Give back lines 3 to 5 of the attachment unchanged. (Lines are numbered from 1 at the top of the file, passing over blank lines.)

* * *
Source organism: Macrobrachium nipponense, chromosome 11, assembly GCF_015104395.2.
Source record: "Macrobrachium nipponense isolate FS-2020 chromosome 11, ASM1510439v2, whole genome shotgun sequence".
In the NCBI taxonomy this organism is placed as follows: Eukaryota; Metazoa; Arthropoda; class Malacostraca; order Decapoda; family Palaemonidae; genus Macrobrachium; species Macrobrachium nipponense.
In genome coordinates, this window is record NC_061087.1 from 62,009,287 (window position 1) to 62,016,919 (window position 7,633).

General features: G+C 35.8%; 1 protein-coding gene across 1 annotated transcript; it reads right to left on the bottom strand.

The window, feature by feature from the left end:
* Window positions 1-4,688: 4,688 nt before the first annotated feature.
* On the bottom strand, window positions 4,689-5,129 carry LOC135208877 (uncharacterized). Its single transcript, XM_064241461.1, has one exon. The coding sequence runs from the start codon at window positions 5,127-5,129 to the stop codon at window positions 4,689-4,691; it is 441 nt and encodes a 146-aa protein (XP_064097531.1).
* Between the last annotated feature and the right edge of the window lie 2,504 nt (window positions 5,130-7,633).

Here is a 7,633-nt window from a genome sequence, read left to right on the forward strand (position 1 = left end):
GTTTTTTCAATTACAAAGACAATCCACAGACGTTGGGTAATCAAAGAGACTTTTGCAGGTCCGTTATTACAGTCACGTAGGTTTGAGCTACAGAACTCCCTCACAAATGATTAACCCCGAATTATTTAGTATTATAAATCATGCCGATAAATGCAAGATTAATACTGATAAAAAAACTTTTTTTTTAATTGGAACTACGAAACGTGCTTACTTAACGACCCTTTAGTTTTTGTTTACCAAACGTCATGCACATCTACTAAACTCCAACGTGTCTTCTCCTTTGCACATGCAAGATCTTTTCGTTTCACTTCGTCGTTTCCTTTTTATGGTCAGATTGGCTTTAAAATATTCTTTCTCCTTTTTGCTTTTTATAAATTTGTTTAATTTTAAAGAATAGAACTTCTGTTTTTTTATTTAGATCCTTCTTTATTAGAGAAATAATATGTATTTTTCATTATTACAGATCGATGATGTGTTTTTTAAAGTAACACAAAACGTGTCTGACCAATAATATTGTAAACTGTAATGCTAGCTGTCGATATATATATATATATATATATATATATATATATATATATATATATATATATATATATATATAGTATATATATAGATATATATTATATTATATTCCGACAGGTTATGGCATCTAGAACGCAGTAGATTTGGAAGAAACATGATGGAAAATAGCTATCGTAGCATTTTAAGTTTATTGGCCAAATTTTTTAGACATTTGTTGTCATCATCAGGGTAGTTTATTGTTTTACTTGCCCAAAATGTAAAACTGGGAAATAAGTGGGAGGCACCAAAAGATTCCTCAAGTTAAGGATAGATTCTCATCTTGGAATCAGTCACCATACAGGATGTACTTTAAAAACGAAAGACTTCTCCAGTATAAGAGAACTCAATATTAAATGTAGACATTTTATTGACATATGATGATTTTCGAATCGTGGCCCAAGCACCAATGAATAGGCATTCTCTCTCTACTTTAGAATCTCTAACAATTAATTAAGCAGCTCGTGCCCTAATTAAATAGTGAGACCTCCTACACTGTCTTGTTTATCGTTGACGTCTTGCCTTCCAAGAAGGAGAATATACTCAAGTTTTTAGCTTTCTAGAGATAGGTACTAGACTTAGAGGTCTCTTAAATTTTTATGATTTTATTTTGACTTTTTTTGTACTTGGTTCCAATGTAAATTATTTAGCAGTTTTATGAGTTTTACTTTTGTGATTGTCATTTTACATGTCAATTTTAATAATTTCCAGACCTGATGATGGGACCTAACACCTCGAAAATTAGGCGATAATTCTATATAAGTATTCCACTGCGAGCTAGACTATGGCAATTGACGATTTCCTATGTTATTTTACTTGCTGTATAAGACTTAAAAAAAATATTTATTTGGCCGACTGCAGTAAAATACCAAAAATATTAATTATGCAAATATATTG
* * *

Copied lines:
In the NCBI taxonomy this organism is placed as follows: Eukaryota; Metazoa; Arthropoda; class Malacostraca; order Decapoda; family Palaemonidae; genus Macrobrachium; species Macrobrachium nipponense.
In genome coordinates, this window is record NC_061087.1 from 62,009,287 (window position 1) to 62,016,919 (window position 7,633).

General features: G+C 35.8%; 1 protein-coding gene across 1 annotated transcript; it reads right to left on the bottom strand.